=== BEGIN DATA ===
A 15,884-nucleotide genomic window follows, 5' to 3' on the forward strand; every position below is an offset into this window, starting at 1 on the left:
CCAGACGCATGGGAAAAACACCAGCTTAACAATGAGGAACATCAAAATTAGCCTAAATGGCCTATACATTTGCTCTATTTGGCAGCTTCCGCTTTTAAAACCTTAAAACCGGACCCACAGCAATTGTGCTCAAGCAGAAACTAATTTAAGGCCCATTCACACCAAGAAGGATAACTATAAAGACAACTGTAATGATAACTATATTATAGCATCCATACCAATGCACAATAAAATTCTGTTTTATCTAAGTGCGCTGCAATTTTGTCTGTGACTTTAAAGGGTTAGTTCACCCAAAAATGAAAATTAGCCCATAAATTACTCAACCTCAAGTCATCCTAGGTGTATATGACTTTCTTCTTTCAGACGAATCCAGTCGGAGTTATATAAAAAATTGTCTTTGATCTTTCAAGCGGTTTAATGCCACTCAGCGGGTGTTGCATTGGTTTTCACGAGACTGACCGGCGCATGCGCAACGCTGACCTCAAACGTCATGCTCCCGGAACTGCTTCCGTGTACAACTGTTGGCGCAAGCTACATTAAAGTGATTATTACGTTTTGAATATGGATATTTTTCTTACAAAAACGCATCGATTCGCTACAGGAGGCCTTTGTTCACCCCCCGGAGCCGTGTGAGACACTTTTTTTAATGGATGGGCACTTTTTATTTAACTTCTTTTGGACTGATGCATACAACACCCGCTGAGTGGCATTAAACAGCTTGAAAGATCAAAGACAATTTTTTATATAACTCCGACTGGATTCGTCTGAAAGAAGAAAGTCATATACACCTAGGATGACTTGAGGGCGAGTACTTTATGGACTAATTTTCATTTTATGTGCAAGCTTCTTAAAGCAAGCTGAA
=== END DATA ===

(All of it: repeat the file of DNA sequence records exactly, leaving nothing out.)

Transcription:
A 15,884-nucleotide genomic window follows, 5' to 3' on the forward strand; every position below is an offset into this window, starting at 1 on the left:
CCAGACGCATGGGAAAAACACCAGCTTAACAATGAGGAACATCAAAATTAGCCTAAATGGCCTATACATTTGCTCTATTTGGCAGCTTCCGCTTTTAAAACCTTAAAACCGGACCCACAGCAATTGTGCTCAAGCAGAAACTAATTTAAGGCCCATTCACACCAAGAAGGATAACTATAAAGACAACTGTAATGATAACTATATTATAGCATCCATACCAATGCACAATAAAATTCTGTTTTATCTAAGTGCGCTGCAATTTTGTCTGTGACTTTAAAGGGTTAGTTCACCCAAAAATGAAAATTAGCCCATAAATTACTCAACCTCAAGTCATCCTAGGTGTATATGACTTTCTTCTTTCAGACGAATCCAGTCGGAGTTATATAAAAAATTGTCTTTGATCTTTCAAGCGGTTTAATGCCACTCAGCGGGTGTTGCATTGGTTTTCACGAGACTGACCGGCGCATGCGCAACGCTGACCTCAAACGTCATGCTCCCGGAACTGCTTCCGTGTACAACTGTTGGCGCAAGCTACATTAAAGTGATTATTACGTTTTGAATATGGATATTTTTCTTACAAAAACGCATCGATTCGCTACAGGAGGCCTTTGTTCACCCCCCGGAGCCGTGTGAGACACTTTTTTTAATGGATGGGCACTTTTTATTTAACTTCTTTTGGACTGATGCATACAACACCCGCTGAGTGGCATTAAACAGCTTGAAAGATCAAAGACAATTTTTTATATAACTCCGACTGGATTCGTCTGAAAGAAGAAAGTCATATACACCTAGGATGACTTGAGGGCGAGTACTTTATGGACTAATTTTCATTTTATGTGCAAGCTTCTTAAAGCAAGCTGAA